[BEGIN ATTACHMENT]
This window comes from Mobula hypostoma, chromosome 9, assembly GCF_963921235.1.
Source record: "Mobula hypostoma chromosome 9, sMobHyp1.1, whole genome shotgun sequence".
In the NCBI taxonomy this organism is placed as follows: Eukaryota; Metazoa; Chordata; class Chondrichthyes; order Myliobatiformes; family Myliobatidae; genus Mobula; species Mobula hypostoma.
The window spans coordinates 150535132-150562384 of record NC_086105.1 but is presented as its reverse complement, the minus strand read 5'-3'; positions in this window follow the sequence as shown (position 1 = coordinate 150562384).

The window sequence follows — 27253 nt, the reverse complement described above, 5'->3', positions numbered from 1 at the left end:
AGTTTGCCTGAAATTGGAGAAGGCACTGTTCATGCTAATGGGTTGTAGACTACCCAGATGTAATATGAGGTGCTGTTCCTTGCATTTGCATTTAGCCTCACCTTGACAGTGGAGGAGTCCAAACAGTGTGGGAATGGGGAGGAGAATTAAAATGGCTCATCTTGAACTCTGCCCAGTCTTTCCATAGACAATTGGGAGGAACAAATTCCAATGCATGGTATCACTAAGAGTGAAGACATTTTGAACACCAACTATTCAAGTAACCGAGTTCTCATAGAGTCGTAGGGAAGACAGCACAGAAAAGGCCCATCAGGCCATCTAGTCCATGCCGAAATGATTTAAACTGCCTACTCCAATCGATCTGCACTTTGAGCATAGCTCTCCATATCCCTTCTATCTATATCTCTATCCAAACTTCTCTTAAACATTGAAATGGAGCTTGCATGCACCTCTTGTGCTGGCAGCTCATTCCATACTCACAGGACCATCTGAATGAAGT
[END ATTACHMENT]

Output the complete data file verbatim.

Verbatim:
This window comes from Mobula hypostoma, chromosome 9, assembly GCF_963921235.1.
Source record: "Mobula hypostoma chromosome 9, sMobHyp1.1, whole genome shotgun sequence".
In the NCBI taxonomy this organism is placed as follows: Eukaryota; Metazoa; Chordata; class Chondrichthyes; order Myliobatiformes; family Myliobatidae; genus Mobula; species Mobula hypostoma.
The window spans coordinates 150535132-150562384 of record NC_086105.1 but is presented as its reverse complement, the minus strand read 5'-3'; positions in this window follow the sequence as shown (position 1 = coordinate 150562384).

The window sequence follows — 27253 nt, the reverse complement described above, 5'->3', positions numbered from 1 at the left end:
AGTTTGCCTGAAATTGGAGAAGGCACTGTTCATGCTAATGGGTTGTAGACTACCCAGATGTAATATGAGGTGCTGTTCCTTGCATTTGCATTTAGCCTCACCTTGACAGTGGAGGAGTCCAAACAGTGTGGGAATGGGGAGGAGAATTAAAATGGCTCATCTTGAACTCTGCCCAGTCTTTCCATAGACAATTGGGAGGAACAAATTCCAATGCATGGTATCACTAAGAGTGAAGACATTTTGAACACCAACTATTCAAGTAACCGAGTTCTCATAGAGTCGTAGGGAAGACAGCACAGAAAAGGCCCATCAGGCCATCTAGTCCATGCCGAAATGATTTAAACTGCCTACTCCAATCGATCTGCACTTTGAGCATAGCTCTCCATATCCCTTCTATCTATATCTCTATCCAAACTTCTCTTAAACATTGAAATGGAGCTTGCATGCACCTCTTGTGCTGGCAGCTCATTCCATACTCACAGGACCATCTGAATGAAGT